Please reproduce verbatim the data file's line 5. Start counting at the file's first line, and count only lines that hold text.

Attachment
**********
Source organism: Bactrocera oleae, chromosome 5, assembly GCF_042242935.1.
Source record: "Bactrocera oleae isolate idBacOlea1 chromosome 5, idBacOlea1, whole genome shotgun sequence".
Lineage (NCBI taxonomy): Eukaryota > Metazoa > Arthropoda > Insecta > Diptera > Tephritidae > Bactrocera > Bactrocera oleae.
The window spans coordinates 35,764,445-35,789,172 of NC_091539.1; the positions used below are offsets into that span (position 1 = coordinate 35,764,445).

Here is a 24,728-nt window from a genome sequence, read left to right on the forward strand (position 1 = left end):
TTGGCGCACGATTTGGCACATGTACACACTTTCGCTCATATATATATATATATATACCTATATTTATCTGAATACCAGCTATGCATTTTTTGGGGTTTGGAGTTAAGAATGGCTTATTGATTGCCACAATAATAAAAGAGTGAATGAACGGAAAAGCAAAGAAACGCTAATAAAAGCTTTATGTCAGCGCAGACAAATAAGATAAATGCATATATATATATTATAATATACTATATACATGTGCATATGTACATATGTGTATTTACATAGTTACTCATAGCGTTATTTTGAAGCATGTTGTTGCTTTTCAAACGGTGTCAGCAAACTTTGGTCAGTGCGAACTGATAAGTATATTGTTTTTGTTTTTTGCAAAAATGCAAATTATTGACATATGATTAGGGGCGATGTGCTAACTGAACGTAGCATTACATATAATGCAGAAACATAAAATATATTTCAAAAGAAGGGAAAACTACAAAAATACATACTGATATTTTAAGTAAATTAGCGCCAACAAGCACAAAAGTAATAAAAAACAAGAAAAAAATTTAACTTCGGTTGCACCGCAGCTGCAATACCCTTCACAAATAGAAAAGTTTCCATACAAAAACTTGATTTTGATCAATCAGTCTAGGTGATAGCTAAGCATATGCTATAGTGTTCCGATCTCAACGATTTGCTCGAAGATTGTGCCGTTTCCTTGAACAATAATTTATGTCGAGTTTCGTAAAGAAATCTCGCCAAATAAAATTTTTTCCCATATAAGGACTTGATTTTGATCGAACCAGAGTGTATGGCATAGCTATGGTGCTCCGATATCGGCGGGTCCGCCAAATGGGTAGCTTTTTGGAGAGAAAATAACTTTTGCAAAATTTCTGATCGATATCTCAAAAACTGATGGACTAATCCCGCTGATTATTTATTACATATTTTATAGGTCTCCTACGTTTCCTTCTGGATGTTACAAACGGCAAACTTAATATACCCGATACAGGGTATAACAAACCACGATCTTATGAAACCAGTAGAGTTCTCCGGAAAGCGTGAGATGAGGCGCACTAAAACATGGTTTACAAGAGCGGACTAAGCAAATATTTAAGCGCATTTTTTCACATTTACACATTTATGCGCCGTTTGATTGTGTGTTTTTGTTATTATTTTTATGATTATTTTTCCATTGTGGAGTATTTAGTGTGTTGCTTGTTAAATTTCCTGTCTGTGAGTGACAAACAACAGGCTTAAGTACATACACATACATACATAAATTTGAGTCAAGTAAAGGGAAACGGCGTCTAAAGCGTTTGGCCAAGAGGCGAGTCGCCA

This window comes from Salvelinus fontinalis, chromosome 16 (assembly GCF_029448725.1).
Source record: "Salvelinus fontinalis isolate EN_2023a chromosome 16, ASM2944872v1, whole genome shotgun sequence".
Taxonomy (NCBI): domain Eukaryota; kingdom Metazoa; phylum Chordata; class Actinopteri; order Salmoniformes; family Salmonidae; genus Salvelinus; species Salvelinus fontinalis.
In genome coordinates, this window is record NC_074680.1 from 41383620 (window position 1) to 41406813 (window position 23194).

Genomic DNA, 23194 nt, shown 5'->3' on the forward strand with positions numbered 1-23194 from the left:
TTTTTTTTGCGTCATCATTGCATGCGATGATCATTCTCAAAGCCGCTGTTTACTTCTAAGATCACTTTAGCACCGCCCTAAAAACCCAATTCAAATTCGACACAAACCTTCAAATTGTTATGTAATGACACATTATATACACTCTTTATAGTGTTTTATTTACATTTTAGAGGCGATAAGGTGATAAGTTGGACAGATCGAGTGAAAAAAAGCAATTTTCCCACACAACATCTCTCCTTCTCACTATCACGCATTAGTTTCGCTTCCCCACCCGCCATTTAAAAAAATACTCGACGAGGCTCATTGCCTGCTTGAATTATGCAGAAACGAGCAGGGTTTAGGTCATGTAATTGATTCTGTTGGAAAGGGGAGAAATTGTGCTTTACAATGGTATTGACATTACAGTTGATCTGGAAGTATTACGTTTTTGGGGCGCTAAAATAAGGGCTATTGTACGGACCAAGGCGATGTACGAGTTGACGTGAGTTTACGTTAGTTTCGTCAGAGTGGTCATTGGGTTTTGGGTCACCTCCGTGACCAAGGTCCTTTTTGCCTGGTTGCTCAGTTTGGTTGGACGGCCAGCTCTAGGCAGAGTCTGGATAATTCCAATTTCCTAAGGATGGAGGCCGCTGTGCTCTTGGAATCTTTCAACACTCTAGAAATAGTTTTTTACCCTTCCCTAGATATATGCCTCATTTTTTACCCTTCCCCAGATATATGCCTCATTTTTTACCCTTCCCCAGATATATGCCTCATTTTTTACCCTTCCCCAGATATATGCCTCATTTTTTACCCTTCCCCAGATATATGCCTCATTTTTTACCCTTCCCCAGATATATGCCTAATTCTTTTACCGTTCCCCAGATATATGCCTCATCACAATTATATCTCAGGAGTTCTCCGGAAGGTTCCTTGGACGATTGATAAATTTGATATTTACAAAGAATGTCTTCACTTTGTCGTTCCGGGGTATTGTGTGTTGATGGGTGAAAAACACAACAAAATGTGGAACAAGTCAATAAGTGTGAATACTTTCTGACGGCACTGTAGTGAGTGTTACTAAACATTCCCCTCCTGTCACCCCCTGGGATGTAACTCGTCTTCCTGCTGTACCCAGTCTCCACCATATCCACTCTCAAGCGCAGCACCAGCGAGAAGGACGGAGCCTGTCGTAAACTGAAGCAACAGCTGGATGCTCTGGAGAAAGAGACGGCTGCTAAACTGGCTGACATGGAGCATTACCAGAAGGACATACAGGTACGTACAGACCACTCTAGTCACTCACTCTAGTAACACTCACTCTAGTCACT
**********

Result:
Here is a 24,728-nt window from a genome sequence, read left to right on the forward strand (position 1 = left end):